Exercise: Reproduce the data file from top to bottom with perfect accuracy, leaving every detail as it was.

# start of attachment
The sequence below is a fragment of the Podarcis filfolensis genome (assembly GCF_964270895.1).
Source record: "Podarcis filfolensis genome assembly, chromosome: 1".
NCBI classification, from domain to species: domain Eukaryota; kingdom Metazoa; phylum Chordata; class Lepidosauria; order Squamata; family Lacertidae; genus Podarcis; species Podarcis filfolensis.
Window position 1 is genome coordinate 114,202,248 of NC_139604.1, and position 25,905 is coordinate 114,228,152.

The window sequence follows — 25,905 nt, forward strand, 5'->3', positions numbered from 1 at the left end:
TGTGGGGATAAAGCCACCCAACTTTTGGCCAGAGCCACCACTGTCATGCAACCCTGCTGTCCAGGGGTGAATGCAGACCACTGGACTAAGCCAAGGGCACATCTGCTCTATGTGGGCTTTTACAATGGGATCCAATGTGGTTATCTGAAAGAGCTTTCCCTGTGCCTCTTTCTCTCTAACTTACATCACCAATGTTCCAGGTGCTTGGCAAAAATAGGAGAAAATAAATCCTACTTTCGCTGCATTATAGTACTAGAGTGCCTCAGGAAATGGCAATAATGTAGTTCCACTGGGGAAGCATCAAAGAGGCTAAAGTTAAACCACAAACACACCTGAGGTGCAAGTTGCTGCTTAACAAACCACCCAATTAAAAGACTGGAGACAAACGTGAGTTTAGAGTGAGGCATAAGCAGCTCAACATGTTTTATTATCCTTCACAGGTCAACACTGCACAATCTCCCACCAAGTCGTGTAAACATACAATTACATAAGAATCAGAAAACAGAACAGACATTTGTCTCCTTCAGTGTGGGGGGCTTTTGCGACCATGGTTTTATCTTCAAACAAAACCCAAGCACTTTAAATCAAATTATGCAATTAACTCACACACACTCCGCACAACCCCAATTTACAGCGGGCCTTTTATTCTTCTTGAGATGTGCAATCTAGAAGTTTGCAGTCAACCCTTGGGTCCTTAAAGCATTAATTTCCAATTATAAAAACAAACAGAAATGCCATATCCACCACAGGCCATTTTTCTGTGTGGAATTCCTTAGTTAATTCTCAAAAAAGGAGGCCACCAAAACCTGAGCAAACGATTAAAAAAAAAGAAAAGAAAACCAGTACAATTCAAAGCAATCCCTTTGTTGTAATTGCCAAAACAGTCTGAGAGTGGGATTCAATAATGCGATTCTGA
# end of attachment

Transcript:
The sequence below is a fragment of the Podarcis filfolensis genome (assembly GCF_964270895.1).
Source record: "Podarcis filfolensis genome assembly, chromosome: 1".
NCBI classification, from domain to species: domain Eukaryota; kingdom Metazoa; phylum Chordata; class Lepidosauria; order Squamata; family Lacertidae; genus Podarcis; species Podarcis filfolensis.
Window position 1 is genome coordinate 114,202,248 of NC_139604.1, and position 25,905 is coordinate 114,228,152.

The window sequence follows — 25,905 nt, forward strand, 5'->3', positions numbered from 1 at the left end:
TGTGGGGATAAAGCCACCCAACTTTTGGCCAGAGCCACCACTGTCATGCAACCCTGCTGTCCAGGGGTGAATGCAGACCACTGGACTAAGCCAAGGGCACATCTGCTCTATGTGGGCTTTTACAATGGGATCCAATGTGGTTATCTGAAAGAGCTTTCCCTGTGCCTCTTTCTCTCTAACTTACATCACCAATGTTCCAGGTGCTTGGCAAAAATAGGAGAAAATAAATCCTACTTTCGCTGCATTATAGTACTAGAGTGCCTCAGGAAATGGCAATAATGTAGTTCCACTGGGGAAGCATCAAAGAGGCTAAAGTTAAACCACAAACACACCTGAGGTGCAAGTTGCTGCTTAACAAACCACCCAATTAAAAGACTGGAGACAAACGTGAGTTTAGAGTGAGGCATAAGCAGCTCAACATGTTTTATTATCCTTCACAGGTCAACACTGCACAATCTCCCACCAAGTCGTGTAAACATACAATTACATAAGAATCAGAAAACAGAACAGACATTTGTCTCCTTCAGTGTGGGGGGCTTTTGCGACCATGGTTTTATCTTCAAACAAAACCCAAGCACTTTAAATCAAATTATGCAATTAACTCACACACACTCCGCACAACCCCAATTTACAGCGGGCCTTTTATTCTTCTTGAGATGTGCAATCTAGAAGTTTGCAGTCAACCCTTGGGTCCTTAAAGCATTAATTTCCAATTATAAAAACAAACAGAAATGCCATATCCACCACAGGCCATTTTTCTGTGTGGAATTCCTTAGTTAATTCTCAAAAAAGGAGGCCACCAAAACCTGAGCAAACGATTAAAAAAAAAGAAAAGAAAACCAGTACAATTCAAAGCAATCCCTTTGTTGTAATTGCCAAAACAGTCTGAGAGTGGGATTCAATAATGCGATTCTGA